Shaun Brij Vaid
Describe yourself in 15 words or less: Dad jokes.
Hometown: St. Louis, MO
Fun Fact About Yourself: I was in a Pepsi commercial with Kyrie Irving for the Uncle Drew series.
Undergraduate School and Major: The George Washington University, Economics and Religion
Most Recent Employer and Job Title: BJC Healthcare, Senior Financial Analyst
Describe your biggest accomplishment in your career so far: I worked on an Emergency Department turnaround project in Tennessee a few years ago that was successful in reducing patient walk-outs. We spent several days working with stakeholders at all levels of the organization to create a new process by which we would triage patients within the Emergency Department. The path we took was difficult, but well-worth the struggle. Through this new process, we reduced walk-outs by 77%. I remember that on the second day of our pilot, one of the nurses entered the war room and excitedly told us that the new process we implemented saved somebody’s life. That project crystallized the reason why I love working in healthcare.
What quality best describes the MBA classmates you’ve met so far and why? Humble. I am surrounded by people who have served their country, generated millions in value for their previous employers, and climbed the socioeconomic ladder, yet I have not once gotten the sense that any of my peers, despite their incredible accomplishments, view themselves as more deserving or better than their classmates. It is a privilege to be in a class with so many smart, innovative thinkers who are willing to listen to each other and collaborate to find the best solutions to complex problems.
Aside from your classmates, what was the key factor that led you to choose this program for your full-time MBA and why was it so important to you? The key factor that led me to choose this program was its location in St. Louis. The city has become a center for innovation in the tech industry and continues to make incredible strides in the fight for racial equity. Washington University has sponsored projects like For the Sake of All, which investigates disparate health outcomes for children from different parts of the city. The findings of this research are jarring – the economic costs of health disparities in the African-American community are estimated to be around $4 billion annually. When I was weighing my options between schools, I felt compelled to stay in the city where I grew up and help close the gap in health outcomes. I have worked in the healthcare industry for six years and have seen payment systems slowly shift from a fee-for-service model to an outcomes-based model that rewards quality of care. With the For the Sake of All research in-hand and this new healthcare climate, I see a significant opportunity to “do right” without sacrificing the bottom line. Washington University’s commitment to working on this issue coupled with its membership in the Consortium for Graduate Study in Management closed the deal for me. I wanted to be part of an institution that valued the same things I value, and Washington University met that criteria.
What club or activity are you looking most forward to in business school? I am excited to take on projects with the East St. Louis Initiative (ESLI), a student-led pro-bono consulting organization for entrepreneurs from East St. Louis, one of the country’s most underserved communities. Additionally, Washington University’s Center for Experiential Learning has a program called the Taylor Community Consulting Project that brings together students as consulting teams to work with nonprofit organizations in St. Louis.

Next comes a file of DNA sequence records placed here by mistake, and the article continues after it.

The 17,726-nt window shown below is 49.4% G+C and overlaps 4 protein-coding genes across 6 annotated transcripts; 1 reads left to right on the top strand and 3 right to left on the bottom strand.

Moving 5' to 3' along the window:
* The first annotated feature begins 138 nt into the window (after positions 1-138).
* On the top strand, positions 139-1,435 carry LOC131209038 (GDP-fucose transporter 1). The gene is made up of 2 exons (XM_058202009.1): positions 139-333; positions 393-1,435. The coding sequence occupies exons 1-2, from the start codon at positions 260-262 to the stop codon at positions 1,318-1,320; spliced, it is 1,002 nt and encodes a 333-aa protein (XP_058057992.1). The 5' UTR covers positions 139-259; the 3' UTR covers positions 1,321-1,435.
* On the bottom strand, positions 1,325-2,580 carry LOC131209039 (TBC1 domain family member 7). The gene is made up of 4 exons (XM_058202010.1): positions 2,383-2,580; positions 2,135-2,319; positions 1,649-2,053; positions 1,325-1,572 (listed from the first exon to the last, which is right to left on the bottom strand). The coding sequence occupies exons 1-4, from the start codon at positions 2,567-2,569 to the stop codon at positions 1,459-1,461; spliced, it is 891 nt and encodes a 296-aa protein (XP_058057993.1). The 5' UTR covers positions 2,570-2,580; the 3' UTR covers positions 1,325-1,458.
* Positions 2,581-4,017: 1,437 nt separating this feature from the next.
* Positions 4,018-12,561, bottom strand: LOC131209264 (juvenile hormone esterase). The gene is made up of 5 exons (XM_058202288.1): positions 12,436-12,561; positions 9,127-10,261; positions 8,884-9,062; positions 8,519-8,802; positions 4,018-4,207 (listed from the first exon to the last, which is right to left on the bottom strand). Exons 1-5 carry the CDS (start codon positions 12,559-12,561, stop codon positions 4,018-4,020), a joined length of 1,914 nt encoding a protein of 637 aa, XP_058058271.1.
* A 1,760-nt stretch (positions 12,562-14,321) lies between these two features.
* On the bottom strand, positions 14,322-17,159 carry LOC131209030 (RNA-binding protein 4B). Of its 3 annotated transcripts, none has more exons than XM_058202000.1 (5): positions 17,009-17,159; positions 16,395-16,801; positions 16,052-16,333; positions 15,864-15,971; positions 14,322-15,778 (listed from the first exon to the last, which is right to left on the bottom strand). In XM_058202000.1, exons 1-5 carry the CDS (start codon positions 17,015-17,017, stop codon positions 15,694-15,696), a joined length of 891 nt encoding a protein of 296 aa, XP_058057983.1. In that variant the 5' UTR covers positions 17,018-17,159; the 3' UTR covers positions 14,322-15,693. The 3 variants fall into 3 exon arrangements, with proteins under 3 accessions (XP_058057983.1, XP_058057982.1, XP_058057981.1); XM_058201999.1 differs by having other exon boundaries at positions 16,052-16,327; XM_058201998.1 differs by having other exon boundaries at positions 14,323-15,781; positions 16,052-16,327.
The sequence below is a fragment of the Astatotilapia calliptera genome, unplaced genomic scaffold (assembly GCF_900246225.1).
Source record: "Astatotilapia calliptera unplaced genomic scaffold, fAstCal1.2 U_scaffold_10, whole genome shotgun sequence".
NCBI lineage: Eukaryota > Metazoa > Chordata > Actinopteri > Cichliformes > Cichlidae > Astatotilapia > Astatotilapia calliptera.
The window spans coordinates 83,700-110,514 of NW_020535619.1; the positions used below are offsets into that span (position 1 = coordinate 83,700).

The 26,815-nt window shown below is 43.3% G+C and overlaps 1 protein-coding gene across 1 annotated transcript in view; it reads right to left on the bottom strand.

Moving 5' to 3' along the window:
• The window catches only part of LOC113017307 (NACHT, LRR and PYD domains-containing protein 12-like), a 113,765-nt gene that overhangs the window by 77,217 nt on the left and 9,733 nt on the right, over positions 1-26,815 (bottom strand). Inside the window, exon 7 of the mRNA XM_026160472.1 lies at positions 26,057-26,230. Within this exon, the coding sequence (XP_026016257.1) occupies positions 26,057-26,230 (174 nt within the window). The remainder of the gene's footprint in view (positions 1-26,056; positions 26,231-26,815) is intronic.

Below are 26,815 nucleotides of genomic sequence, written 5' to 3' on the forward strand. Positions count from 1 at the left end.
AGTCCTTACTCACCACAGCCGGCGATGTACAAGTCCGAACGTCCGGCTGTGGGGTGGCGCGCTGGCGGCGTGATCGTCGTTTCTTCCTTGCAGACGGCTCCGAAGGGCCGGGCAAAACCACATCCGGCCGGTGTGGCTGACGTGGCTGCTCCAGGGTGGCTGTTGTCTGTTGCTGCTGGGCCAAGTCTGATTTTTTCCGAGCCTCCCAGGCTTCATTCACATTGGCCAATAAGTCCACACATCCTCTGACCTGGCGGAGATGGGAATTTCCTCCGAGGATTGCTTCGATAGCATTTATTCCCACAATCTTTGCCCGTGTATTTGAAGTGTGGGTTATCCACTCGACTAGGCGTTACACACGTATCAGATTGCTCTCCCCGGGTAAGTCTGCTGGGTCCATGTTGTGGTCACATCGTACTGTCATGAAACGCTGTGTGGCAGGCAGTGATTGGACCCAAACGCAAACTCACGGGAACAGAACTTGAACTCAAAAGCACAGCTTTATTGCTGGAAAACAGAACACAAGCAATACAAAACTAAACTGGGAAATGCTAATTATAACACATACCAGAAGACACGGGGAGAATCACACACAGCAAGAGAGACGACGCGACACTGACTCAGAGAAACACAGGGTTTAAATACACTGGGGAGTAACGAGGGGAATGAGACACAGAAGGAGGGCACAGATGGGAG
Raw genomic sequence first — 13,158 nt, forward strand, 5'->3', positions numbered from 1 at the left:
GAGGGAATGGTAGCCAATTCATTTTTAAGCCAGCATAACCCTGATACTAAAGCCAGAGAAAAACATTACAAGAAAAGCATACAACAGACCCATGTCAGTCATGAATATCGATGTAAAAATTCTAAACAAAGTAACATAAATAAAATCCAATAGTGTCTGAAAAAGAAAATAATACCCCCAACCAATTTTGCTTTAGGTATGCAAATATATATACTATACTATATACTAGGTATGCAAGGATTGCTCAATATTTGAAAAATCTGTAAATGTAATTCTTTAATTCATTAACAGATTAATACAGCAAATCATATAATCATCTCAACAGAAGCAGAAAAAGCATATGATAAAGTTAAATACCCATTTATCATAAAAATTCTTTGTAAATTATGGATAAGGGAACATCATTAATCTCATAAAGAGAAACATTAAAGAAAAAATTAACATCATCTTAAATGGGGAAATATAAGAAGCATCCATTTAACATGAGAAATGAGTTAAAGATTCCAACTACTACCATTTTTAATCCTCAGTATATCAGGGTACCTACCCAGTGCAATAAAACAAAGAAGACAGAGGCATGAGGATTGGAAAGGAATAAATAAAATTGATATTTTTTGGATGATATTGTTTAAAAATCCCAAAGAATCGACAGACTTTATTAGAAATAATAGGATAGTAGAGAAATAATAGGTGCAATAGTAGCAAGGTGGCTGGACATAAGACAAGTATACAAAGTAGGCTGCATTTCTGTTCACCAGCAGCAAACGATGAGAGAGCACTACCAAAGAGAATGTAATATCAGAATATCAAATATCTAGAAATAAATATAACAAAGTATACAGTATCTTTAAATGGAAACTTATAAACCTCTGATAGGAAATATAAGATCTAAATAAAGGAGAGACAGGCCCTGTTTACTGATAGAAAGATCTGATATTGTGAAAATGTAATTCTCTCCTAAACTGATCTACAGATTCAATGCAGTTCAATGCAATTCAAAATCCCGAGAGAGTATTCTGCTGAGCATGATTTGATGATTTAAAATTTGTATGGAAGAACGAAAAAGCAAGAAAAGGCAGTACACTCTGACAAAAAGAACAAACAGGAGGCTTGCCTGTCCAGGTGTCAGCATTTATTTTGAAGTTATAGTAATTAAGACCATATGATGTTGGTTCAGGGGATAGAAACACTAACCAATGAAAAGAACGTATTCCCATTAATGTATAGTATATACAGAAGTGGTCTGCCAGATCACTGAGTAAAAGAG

What led you to pursue an MBA at this point in your career? I spoke with one of my old bosses, who I consider a good friend and mentor, and discussed different paths my career could take if I remained in the workforce or pursued an MBA. After some career war-gaming, I ultimately decided to pursue the MBA because of the networking and exploration opportunities that a great program could provide me.
How did you decide if an MBA was worth the investment? Getting an MBA from a top program almost guarantees you the things that truly matter – a roof over your head and the capability to feed your family three times a day. As a bonus, you have the chance to do something you love after two years of studying and self-improvement. The investment made sense once I checked all of those boxes.
What other MBA programs did you apply to? Fuqua, Wharton, Columbia
How did you determine your fit at various schools? I prioritized institutional values and industry alignment. I would like to stay in the healthcare industry, so it was important to identify schools that had specific focuses in healthcare and a track record of producing leaders in the industry. I also connected with as many alumni and current students as possible to ask about their experiences and what advice they would offer younger versions of themselves before they entered MBA programs. From those discussions, I felt like I had a good sense of what each schools’ culture was like and was able to make well-informed decisions on where to spend my energy applying to schools.
What was your defining moment and how did it shape who you are? I was laid off in 2016 as part of a cost-cutting strategy and admittedly felt a punch to my ego when the announcement came out. I took a few months to travel with friends, spend time with family, and re-assess what I was looking for in a career. That period helped me shape my approach to not only my career, but to my volunteer work and life’s mission. I believe that those months off gave me clarity and allowed me to focus on creating value in communities through business.
What do you plan to do after you graduate? Entrepreneurship or consulting.
Where do you see yourself in five years? Working alongside smart, intellectually curious people who want to use business to change the world for the better.